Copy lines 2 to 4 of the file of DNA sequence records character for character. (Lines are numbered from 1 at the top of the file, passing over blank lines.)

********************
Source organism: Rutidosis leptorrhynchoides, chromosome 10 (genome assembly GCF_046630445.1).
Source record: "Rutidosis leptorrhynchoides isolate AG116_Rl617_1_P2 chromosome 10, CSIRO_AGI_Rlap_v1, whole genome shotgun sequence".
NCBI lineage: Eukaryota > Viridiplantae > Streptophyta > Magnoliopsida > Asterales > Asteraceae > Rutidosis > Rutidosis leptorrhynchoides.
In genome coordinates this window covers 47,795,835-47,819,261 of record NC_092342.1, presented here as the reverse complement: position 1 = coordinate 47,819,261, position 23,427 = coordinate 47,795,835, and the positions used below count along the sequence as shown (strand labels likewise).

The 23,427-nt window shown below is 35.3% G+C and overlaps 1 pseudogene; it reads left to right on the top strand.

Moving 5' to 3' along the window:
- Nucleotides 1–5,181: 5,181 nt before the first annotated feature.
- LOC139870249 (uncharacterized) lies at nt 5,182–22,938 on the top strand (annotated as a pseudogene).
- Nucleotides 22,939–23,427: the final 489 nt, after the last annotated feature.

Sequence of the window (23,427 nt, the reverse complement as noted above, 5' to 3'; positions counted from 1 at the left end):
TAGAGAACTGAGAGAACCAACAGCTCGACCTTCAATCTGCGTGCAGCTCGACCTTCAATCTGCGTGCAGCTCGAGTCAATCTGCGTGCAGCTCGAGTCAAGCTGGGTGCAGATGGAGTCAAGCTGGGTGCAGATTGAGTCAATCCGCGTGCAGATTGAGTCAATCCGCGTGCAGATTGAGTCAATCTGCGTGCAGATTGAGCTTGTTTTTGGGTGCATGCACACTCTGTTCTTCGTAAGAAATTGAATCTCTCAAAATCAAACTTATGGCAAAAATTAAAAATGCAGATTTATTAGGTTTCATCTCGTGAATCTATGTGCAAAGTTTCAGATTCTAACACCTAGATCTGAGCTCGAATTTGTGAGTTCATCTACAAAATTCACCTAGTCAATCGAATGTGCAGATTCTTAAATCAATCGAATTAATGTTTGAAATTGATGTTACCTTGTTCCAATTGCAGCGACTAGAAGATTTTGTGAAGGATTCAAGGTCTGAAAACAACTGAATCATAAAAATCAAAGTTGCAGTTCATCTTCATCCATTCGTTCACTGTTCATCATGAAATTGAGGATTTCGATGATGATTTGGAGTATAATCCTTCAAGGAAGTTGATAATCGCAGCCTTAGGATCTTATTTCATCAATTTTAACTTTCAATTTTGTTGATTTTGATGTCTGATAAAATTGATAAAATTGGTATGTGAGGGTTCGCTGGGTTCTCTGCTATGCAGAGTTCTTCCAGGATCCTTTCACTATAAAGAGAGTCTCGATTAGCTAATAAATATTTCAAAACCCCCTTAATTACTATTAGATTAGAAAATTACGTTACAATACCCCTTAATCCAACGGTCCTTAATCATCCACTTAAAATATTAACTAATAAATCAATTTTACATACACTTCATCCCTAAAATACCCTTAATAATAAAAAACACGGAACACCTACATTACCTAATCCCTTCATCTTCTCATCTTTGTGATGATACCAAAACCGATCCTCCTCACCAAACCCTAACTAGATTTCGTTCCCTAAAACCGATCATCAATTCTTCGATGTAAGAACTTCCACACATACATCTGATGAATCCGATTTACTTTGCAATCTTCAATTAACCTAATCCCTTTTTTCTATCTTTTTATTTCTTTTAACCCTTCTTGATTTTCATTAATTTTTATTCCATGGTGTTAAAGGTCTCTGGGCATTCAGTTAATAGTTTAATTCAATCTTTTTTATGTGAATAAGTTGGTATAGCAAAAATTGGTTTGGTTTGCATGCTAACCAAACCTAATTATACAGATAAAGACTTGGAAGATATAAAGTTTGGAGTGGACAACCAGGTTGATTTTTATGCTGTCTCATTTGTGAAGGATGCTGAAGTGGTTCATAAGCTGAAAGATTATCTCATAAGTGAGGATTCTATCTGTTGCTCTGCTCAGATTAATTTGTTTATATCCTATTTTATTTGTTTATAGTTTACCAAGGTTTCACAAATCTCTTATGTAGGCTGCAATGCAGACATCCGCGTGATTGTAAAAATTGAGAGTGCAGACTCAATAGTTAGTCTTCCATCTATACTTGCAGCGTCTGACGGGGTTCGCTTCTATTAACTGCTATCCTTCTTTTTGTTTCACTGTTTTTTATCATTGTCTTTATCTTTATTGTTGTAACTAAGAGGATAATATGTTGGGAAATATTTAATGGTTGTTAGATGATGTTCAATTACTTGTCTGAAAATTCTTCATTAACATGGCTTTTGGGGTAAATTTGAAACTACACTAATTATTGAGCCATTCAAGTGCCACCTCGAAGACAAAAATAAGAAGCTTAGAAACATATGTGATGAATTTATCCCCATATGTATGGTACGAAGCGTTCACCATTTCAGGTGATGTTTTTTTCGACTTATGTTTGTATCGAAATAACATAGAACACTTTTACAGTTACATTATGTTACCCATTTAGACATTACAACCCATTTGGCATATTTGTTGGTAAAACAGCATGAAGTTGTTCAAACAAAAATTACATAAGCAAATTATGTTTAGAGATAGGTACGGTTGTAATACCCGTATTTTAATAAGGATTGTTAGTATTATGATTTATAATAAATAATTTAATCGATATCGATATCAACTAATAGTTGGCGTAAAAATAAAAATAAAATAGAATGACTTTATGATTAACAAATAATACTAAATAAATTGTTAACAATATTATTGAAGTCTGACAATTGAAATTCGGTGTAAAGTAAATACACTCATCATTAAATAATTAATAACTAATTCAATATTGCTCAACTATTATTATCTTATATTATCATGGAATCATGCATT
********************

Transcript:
Source record: "Rutidosis leptorrhynchoides isolate AG116_Rl617_1_P2 chromosome 10, CSIRO_AGI_Rlap_v1, whole genome shotgun sequence".
NCBI lineage: Eukaryota > Viridiplantae > Streptophyta > Magnoliopsida > Asterales > Asteraceae > Rutidosis > Rutidosis leptorrhynchoides.
In genome coordinates this window covers 47,795,835-47,819,261 of record NC_092342.1, presented here as the reverse complement: position 1 = coordinate 47,819,261, position 23,427 = coordinate 47,795,835, and the positions used below count along the sequence as shown (strand labels likewise).